You can add the EOS SDK to your project using either CMake or ndk-build, which are both officially supported build systems that can be used with the NDK. This section will provide information about how to bring the SDK into your project using these build systems.

How to use EOS With CMake

If you are using CMake in your project, you should have a CMakeLists.txt file in your project. To bring the EOS SDK into your NDK project you must let CMake know where the library is located.

To do this, edit the CMakeLists.txt file and add the following commands:


If you expanded the zip in the same directory as the CMakeLists.txt, it would look like this:


Finally, make sure the EOS SDK is linked with the appropriate library in your project. In an Android Studio C++ project created in the New Project Wizard, that would look like this:


At this point, sync gradle and you should be able to import EOS SDK symbols into your C++ project and move to the Android-Specific Initialize Options section.

For more information about using CMake, refer to https://developer.android.com/ndk/guides/cmake.

How to use EOS With ndk-build

If you are using ndk-build for your project, you will need to add EOS SDK as a module to your Android.mk file. A basic Android.mk file would look like this:


This file defines a hello-jni module with a single .c file as its source. You need to define a similar module in this file for EOS SDK, such as the following:


In this example, the zip file was inflated in the same folder as the Android.mk file. If you prefer the files elsewhere you can replace the LOCAL_PATH with the correct path instead.

To use the EOS SDK module from the hello-jni module, you will need to link them. You can do this by adding the sdk as a LOCAL_SHARED_LIBRARIES entry. Additionally, make sure c++_shared is also referenced.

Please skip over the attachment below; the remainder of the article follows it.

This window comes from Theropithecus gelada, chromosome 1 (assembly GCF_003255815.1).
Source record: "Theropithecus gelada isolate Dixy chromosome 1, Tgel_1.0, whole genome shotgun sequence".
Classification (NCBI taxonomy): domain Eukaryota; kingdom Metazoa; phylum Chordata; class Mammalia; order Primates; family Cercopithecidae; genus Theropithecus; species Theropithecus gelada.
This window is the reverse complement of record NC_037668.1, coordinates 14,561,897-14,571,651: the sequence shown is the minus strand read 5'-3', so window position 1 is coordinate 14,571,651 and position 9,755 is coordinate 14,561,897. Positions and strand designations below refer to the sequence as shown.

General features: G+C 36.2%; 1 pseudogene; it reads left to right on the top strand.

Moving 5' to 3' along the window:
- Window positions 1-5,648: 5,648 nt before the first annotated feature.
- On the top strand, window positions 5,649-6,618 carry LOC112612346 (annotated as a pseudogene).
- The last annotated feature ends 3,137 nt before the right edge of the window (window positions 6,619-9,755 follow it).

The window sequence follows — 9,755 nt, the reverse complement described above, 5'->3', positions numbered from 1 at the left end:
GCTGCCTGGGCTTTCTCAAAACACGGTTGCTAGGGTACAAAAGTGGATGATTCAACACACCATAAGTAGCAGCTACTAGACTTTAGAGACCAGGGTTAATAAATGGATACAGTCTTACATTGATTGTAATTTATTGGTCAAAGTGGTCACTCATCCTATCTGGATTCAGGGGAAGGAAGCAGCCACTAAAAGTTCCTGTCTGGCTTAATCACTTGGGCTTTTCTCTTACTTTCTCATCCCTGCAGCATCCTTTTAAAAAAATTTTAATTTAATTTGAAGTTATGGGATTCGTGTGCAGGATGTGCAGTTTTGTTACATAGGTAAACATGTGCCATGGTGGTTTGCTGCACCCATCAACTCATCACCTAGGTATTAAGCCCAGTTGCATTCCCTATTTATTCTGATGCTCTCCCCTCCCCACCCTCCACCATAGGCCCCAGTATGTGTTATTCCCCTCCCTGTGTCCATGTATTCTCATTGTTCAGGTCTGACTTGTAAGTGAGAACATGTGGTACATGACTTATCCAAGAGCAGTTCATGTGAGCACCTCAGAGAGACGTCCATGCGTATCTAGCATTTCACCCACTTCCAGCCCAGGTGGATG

At this point, the hello-jni module should have access to the exported symbols from the EOS SDK!

The full demo Android.mk file is provided below. This will need to be adapted for your specific use case.


For more information about ndk-build, refer to https://developer.android.com/ndk/guides/ndk-build.

4. Android-Specific System Initialize Options

For the EOS SDK to function, you must load native library with System.loadLibrary (Some game engines do this automatically when importing plugins):

And pass application context to the SDK as follows:

In the login example, we do this in the onCreate of the MainActivity class.

The following example of initializing the EOS SDK on Android can be adapted for specific use cases:

To setup optional directory paths for disk access, the EOS SDK has platform-specific System Initialize Options for Android:

The following method is for SDK versions 1.10 and older. For SDK versions 1.11 and above, use the above method.

For EOS SDK versions 1.10 and older, the System Initialize Options are defined as EOS_Android_InitializeOptions and require a reference to the JavaVM with optional directory paths for disk access.

For EOS SDK Java-side to function, you need to pass the application context to it as follows:

In the login example, we do this in onCreate of the MainActivity class.

To get the correct values for these options, you should pass in the associated values over JNI. With a reference to a JNIEnv* you can access the JavaVM easily.

Here is an example of a full initialization of the EOS SDK on Android. This will need to be adapted for specific use-cases.

5. How to receive Login Intent

For the EOS SDK to receive the correct login intent, you must supply your client ID in Strings.xml.

The client ID must be lowercase. Scheme matching in the Android framework is case-sensitive, and you should always specify schemes using lowercase letters.

In res/values/strings.xml setup eos_login_protocol_scheme with your clientId: